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Re^3: How to add quotes to comma separated values in a String (updated)

by Your Mother (Bishop)
on Feb 13, 2018 at 01:39 UTC ( #1209033=note: print w/replies, xml ) Need Help??

in reply to Re^2: How to add quotes to comma separated values in a String (updated)
in thread How to add quotes to comma separated values in a String

Come on, why not? This is being a bit dogmatic, isn't it?

Not really. When you know the broken or wonky data you'll get 100% of the time, sure, why not. But data in the wild is rarely predictable and the best advice to that end is suggesting the most robust solutions. The same reason we don't recommend regular expressions for parsing HTML. Most of the time it is actually fine but most of the time is a lousy way to live. :P

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Re^4: How to add quotes to comma separated values in a String (updated)
by Laurent_R (Canon) on Feb 13, 2018 at 17:17 UTC
    The same reason we don't recommend regular expressions for parsing HTML.
    To me, this is quite different.

    The OP has an internal variable containing a (CSV) string and wants to quote the fields. It is really not like processing an HTML or XML external file, it is a variable within the program. The OP presumably knows how the string was generated and should presumably be sure of its content.

    The string was probably generated within the program. And even if coming from some external source, hopefully the string has been verified and possibly untainted, maybe sanitized, whatever is needed to be reasonably sure of the content. If the string is coming from outside the program and not generated by the OP, these checks are necessary anyway.

    Please note that I did not object to use the modules mentioned by haukex, quite to the contrary, but only to the advise "do not to try to quote the strings yourself". I believe that there are many cases where you know exactly what your data is like and where you really can quote the strings yourself. Sometimes, you don't need heavy artillery when a fly-swatter will do the job.

      And I don't object to doing things directly, as you did, even with HTML. I have frequently edited huge piles of HTML with -pi -e 's///' but I would never recommend it (to a junior dev at least) because it's similar to recommending cleaning a loaded gun. I don't mind taking the risk, and even the consequences, myself now and then but I'm not going to suggest it's a good idea to anyone else.

      OPs frequently misreport or overly simplify requirements or misunderstand the differences between the cases and unlearning a bad habit is much harder than learning the right way, so I appreciate the dogmatic as long it is also a legitimate best practice. It's easier to say always do ABC than to say you could do XYZ as long as, provided that, but beware, also note bene, caveats apply.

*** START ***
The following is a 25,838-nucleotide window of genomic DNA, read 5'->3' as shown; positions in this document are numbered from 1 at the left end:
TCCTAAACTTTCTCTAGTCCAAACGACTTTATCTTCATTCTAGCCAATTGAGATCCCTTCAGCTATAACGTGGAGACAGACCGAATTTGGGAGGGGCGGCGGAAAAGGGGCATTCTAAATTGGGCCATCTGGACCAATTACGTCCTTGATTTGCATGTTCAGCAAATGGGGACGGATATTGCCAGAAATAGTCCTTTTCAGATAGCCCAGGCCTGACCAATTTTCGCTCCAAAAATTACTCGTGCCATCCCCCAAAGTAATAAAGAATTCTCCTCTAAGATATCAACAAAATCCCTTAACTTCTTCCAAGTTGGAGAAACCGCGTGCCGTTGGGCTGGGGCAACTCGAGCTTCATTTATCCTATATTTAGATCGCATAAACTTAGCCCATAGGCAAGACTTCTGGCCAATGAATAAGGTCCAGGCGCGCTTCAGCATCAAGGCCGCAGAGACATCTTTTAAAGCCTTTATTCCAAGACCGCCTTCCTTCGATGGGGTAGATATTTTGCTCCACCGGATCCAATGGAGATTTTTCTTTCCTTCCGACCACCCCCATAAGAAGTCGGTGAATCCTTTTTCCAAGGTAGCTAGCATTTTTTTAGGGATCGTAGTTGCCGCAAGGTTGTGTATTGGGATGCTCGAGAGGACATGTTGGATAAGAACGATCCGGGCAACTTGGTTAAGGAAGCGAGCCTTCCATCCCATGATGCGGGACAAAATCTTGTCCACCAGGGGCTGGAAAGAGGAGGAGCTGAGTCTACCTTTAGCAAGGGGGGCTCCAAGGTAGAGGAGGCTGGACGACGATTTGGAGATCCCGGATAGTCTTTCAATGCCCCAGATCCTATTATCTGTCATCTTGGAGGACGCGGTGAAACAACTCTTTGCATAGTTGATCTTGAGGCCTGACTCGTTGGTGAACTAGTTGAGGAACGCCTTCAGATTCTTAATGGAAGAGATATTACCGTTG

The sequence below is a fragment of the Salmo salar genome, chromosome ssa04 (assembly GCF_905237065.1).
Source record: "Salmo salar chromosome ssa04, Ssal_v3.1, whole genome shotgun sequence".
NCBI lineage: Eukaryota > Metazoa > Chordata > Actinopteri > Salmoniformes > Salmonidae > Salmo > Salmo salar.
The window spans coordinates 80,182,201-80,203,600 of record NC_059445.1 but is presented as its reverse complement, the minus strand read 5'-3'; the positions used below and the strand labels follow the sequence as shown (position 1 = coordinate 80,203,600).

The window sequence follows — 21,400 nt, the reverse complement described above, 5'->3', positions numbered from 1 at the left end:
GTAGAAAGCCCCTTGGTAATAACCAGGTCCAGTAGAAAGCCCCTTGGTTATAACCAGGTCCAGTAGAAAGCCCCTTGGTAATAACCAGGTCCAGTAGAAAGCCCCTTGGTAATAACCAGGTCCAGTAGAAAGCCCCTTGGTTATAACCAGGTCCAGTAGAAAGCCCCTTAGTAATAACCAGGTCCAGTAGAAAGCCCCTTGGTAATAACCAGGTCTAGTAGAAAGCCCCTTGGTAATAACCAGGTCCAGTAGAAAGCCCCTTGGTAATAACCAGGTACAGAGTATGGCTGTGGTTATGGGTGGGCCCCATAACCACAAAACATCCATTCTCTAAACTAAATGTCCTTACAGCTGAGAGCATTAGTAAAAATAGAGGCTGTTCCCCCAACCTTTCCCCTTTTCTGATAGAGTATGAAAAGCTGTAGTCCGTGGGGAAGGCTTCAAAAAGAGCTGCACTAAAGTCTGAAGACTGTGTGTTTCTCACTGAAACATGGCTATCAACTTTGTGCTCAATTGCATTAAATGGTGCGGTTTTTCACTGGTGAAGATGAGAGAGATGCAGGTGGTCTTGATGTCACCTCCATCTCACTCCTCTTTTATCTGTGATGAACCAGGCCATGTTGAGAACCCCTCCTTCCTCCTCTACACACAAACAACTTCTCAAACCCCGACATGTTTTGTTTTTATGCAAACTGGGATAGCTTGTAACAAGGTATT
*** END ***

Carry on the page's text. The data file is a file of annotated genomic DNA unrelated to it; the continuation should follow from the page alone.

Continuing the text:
I don't think your advice was incorrect, I was just addressing the why be dogmatic part. :P

      You're making a lot of assumptions about the data, whereas I assumed that "CAT,DOG,BIRD,COW" was just an example and not the actual input data, so we really don't know what it'll be ("be liberal in what you accept"). Knowing how to do it in plain Perl is of course useful, but personally I'd prefer the first solution people come across to be a robust one - hence the somewhat dogmatic statement, but hopefully for a good reason ;-) I also agree entirely with Your Mother's posts.

      If all your assumptions hold, then sure, it's fine to use plain Perl, but even then I would have written something like the following - just one more line of code to protect against the input changing unexpectedly:

      my $input = "CAT,DOG,BIRD,COW"; $input =~ /\A\w*(?:,\w*)*\z/ or die "invalid input format"; my $str = join ',', map { "'$_'" } split /,/, $input;

      I did assume that the OP, since they are doing work with a database, will have a $dbh lying around. Note that our two pieces of code really aren't that different - only a couple more characters for extra protection :-) Also note that using the database driver for quoting should take care of possible quoting differences between databases.

      my $str = join ',', map { $dbh->quote($_,'VARCHAR') } @values; my $str = join ',', map { "'$_'" } @values;
        Hi haukex,

        first, I'm really sorry, I should not have used the work "dogmatic." I understand it might be considered a bit derogatory, and I really did not mean that.

        Then, whether you're using the DBI quote subroutine or the core Perl solutions I suggested, you need to validate the input data beforehand anyway if it's coming from an external source.

        I was perfectly happy with the solutions you suggested (and I think I said so), I only reacted to the sentence: "this is the very least you should do - don't go and try to quote the strings yourself."

        Finally, I really think that somebody learning Perl and not knowing how to quote a bunch of words should learn how to do it in pure Perl first.

        I have seen recently at our job some interns knowing apparently almost everything about the Symphony framework and not being really able to write five lines of correct PHP (I even had to help them and fix their code although my knowledge of PHP is close to nothing).

        With all due respect to what Your Mother and you said, I think developers should learn to do things the hard way in the language they use before using props and crutches available in packages, libraries, modules, and frameworks. Well, maybe I am wrong, after all, I must admit that don't know how the library that I use computes the sin function. Perhaps it is just me being too old school.

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